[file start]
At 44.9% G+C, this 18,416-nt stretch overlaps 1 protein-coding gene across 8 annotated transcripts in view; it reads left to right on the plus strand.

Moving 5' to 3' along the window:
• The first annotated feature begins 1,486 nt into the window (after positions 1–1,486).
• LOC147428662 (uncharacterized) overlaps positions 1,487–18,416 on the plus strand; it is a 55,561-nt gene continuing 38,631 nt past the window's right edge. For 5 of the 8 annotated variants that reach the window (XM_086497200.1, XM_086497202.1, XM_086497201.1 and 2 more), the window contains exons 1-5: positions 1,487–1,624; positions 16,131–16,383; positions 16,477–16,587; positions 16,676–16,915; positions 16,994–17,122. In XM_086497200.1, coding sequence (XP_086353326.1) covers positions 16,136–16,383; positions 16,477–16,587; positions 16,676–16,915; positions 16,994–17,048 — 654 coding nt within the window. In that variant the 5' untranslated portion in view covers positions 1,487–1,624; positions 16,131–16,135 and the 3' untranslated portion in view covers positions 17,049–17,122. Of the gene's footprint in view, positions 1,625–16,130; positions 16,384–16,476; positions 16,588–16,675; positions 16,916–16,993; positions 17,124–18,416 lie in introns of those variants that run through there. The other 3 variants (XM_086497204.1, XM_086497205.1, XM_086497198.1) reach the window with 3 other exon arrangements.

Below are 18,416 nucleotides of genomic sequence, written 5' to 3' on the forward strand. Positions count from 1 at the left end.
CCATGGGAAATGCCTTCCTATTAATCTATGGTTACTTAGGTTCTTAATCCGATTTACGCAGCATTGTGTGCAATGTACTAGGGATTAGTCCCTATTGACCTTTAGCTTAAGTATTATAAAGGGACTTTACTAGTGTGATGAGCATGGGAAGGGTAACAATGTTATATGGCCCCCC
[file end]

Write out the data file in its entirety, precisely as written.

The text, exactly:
At 44.9% G+C, this 18,416-nt stretch overlaps 1 protein-coding gene across 8 annotated transcripts in view; it reads left to right on the plus strand.

Moving 5' to 3' along the window:
• The first annotated feature begins 1,486 nt into the window (after positions 1–1,486).
• LOC147428662 (uncharacterized) overlaps positions 1,487–18,416 on the plus strand; it is a 55,561-nt gene continuing 38,631 nt past the window's right edge. For 5 of the 8 annotated variants that reach the window (XM_086497200.1, XM_086497202.1, XM_086497201.1 and 2 more), the window contains exons 1-5: positions 1,487–1,624; positions 16,131–16,383; positions 16,477–16,587; positions 16,676–16,915; positions 16,994–17,122. In XM_086497200.1, coding sequence (XP_086353326.1) covers positions 16,136–16,383; positions 16,477–16,587; positions 16,676–16,915; positions 16,994–17,048 — 654 coding nt within the window. In that variant the 5' untranslated portion in view covers positions 1,487–1,624; positions 16,131–16,135 and the 3' untranslated portion in view covers positions 17,049–17,122. Of the gene's footprint in view, positions 1,625–16,130; positions 16,384–16,476; positions 16,588–16,675; positions 16,916–16,993; positions 17,124–18,416 lie in introns of those variants that run through there. The other 3 variants (XM_086497204.1, XM_086497205.1, XM_086497198.1) reach the window with 3 other exon arrangements.

Below are 18,416 nucleotides of genomic sequence, written 5' to 3' on the forward strand. Positions count from 1 at the left end.
CCATGGGAAATGCCTTCCTATTAATCTATGGTTACTTAGGTTCTTAATCCGATTTACGCAGCATTGTGTGCAATGTACTAGGGATTAGTCCCTATTGACCTTTAGCTTAAGTATTATAAAGGGACTTTACTAGTGTGATGAGCATGGGAAGGGTAACAATGTTATATGGCCCCCC